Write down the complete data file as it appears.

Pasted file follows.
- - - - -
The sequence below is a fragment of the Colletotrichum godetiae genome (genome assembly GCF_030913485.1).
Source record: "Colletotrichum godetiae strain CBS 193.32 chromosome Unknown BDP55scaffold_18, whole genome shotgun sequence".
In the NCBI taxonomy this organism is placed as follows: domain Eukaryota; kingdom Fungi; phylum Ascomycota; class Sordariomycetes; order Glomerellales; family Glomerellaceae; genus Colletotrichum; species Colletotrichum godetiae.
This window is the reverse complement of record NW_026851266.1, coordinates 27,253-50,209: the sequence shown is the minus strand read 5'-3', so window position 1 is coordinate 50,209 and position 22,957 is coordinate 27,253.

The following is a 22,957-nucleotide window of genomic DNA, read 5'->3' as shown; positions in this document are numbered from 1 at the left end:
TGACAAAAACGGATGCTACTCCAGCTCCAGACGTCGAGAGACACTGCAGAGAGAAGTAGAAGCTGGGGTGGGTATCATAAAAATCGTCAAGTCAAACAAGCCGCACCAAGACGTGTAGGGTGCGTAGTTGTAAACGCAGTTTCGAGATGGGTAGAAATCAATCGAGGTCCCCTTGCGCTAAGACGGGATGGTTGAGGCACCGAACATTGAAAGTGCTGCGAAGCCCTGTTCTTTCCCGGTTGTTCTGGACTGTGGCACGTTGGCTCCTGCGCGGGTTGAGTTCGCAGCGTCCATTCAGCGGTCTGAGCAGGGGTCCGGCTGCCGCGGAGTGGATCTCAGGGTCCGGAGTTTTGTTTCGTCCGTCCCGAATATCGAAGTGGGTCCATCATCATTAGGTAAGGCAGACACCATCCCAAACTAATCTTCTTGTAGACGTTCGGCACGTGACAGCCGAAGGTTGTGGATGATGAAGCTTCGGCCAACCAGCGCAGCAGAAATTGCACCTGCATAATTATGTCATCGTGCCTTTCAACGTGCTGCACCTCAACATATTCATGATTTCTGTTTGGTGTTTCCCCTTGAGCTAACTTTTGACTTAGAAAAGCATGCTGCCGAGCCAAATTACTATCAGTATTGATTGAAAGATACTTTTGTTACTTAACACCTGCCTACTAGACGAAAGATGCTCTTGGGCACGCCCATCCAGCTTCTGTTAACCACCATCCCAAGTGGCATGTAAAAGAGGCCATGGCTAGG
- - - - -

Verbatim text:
The sequence below is a fragment of the Colletotrichum godetiae genome (genome assembly GCF_030913485.1).
Source record: "Colletotrichum godetiae strain CBS 193.32 chromosome Unknown BDP55scaffold_18, whole genome shotgun sequence".
In the NCBI taxonomy this organism is placed as follows: domain Eukaryota; kingdom Fungi; phylum Ascomycota; class Sordariomycetes; order Glomerellales; family Glomerellaceae; genus Colletotrichum; species Colletotrichum godetiae.
This window is the reverse complement of record NW_026851266.1, coordinates 27,253-50,209: the sequence shown is the minus strand read 5'-3', so window position 1 is coordinate 50,209 and position 22,957 is coordinate 27,253.

The following is a 22,957-nucleotide window of genomic DNA, read 5'->3' as shown; positions in this document are numbered from 1 at the left end:
TGACAAAAACGGATGCTACTCCAGCTCCAGACGTCGAGAGACACTGCAGAGAGAAGTAGAAGCTGGGGTGGGTATCATAAAAATCGTCAAGTCAAACAAGCCGCACCAAGACGTGTAGGGTGCGTAGTTGTAAACGCAGTTTCGAGATGGGTAGAAATCAATCGAGGTCCCCTTGCGCTAAGACGGGATGGTTGAGGCACCGAACATTGAAAGTGCTGCGAAGCCCTGTTCTTTCCCGGTTGTTCTGGACTGTGGCACGTTGGCTCCTGCGCGGGTTGAGTTCGCAGCGTCCATTCAGCGGTCTGAGCAGGGGTCCGGCTGCCGCGGAGTGGATCTCAGGGTCCGGAGTTTTGTTTCGTCCGTCCCGAATATCGAAGTGGGTCCATCATCATTAGGTAAGGCAGACACCATCCCAAACTAATCTTCTTGTAGACGTTCGGCACGTGACAGCCGAAGGTTGTGGATGATGAAGCTTCGGCCAACCAGCGCAGCAGAAATTGCACCTGCATAATTATGTCATCGTGCCTTTCAACGTGCTGCACCTCAACATATTCATGATTTCTGTTTGGTGTTTCCCCTTGAGCTAACTTTTGACTTAGAAAAGCATGCTGCCGAGCCAAATTACTATCAGTATTGATTGAAAGATACTTTTGTTACTTAACACCTGCCTACTAGACGAAAGATGCTCTTGGGCACGCCCATCCAGCTTCTGTTAACCACCATCCCAAGTGGCATGTAAAAGAGGCCATGGCTAGG